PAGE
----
Because, folks, our collective experience is the abortion arcade. It’s the details that don’t make one bit of difference.
*These things might possibly be construed as spoilers if only you had any idea what the fuck I was talking about. Muahahahahahaha!
**See previous footnote.
I’ll be honest, I wasn’t prepared for the ending. It was like a slap in the face at the close of a pleasant conversation. But that’s all life is, anyway. Isn’t it?
Quick plot break down: A bunch of people wake up in the wrong bodies. The protagonist and his wife are switched; the neighbor and his sheep are switched. Everyone’s baffled. But no one more so than Billy, who, after waking up in his wife’s lactating body, finds that she poisoned him the night before. Tina’s dead, trapped in Billy’s body.
Is that some serious existentialist shit or what?
What Billy is put through is absurd and cruel. Not only does he have to respond to biological urges he doesn’t understand, he also has to come to terms with the fact that his wife offed him. Billy’s not the most hyper-aware guy on the planet, but he’s getting hit with a rush of reality at a head-spinning rate. It quickly becomes apparent to him what is important in his life and how it all fits together- only it’s too late. You can’t bring back the dead. You don’t get a do-over.
Oh, shit. I’m depressing myself here. My problem, I guess, was that I could really identify with Billy. There were somethings he said and did that were just textbook Caris. It was painful seeing those things laid out in front of me, perfectly fitting pieces to a puzzle of absurdity. But that’s helpful, right? Just because Billy’s fucked doesn’t mean I have to be, too.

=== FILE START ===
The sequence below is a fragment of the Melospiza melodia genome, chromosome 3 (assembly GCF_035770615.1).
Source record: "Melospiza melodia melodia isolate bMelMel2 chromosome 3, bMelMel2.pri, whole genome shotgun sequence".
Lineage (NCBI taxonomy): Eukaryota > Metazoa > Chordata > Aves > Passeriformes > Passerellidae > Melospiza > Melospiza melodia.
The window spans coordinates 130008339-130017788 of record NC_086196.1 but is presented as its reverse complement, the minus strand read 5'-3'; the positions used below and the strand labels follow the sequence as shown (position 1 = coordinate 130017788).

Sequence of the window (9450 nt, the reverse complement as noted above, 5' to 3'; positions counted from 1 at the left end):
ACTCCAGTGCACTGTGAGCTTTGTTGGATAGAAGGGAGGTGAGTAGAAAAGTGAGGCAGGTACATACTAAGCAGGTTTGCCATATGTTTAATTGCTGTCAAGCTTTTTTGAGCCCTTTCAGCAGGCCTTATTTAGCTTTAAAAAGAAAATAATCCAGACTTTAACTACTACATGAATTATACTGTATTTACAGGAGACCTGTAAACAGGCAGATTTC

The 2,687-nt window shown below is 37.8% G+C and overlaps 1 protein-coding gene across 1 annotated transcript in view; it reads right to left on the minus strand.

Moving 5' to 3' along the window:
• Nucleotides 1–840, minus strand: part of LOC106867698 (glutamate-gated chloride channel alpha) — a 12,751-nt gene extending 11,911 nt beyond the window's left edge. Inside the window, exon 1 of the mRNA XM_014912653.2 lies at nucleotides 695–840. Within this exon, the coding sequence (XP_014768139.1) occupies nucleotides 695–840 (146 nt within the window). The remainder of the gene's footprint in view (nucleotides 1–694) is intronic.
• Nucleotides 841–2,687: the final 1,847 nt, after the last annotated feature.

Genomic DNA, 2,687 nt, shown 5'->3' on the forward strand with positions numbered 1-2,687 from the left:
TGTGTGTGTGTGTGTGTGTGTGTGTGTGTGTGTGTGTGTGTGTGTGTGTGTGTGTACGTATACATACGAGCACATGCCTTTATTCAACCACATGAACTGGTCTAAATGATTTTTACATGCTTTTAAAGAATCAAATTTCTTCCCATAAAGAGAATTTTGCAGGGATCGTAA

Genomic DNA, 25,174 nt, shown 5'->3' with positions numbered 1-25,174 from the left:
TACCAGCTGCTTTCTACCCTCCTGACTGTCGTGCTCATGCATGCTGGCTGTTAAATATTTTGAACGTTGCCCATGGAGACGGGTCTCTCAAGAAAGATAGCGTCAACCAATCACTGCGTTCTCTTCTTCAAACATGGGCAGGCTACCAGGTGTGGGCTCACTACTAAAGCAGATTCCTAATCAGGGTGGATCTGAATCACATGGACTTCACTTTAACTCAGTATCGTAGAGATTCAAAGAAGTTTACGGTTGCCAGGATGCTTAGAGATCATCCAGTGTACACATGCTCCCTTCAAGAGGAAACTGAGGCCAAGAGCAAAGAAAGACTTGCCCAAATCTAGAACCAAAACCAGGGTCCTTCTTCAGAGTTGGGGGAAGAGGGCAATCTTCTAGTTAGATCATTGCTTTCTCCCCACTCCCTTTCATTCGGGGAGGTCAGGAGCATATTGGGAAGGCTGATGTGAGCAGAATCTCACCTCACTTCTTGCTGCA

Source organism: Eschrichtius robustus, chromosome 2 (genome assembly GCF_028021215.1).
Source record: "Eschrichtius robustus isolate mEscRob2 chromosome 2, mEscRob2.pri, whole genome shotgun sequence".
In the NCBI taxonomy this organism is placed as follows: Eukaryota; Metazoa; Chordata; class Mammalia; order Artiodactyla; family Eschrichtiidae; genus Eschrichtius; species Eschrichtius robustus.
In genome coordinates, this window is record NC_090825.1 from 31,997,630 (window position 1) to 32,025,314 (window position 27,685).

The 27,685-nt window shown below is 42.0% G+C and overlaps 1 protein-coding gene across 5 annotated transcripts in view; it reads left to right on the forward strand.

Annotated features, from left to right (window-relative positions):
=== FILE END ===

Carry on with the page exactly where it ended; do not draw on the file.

Ick. On to the funny bits. There are a lot of funny bits. In fact, this book made me laugh more in its whopping 57 pages than any other book I’ve read in recent memory. Or extended memory, for that matter. The set up and delivery of each situation was done beautifully and made for an extremely satisfying experience.
My favorite part was near the beginning. Billy (in Tina’s body), his pal Tucker (in Julia’s body), and Edgar (in his sheep’s body) all go down to the neighborhood bar to see the extent of the body switching damage. While there, they learn a great deal about the nocturnal habits of their buddies. Where the bar would usually be filled with grown men, it’s now filled with women- including a couple of teenage girls. What I enjoyed the most was how surprised and impressed the guys were with some of their peers. And when the body switches meant certain death (by the hand of spouse or teenage girl’s father) for the fellas. I can’t possibly articulate it, but it was fucking hilarious.
Steve Lowe is the shit. I am looking forward to reading his other book Wolves Dressed as Men as soon as humanly possible.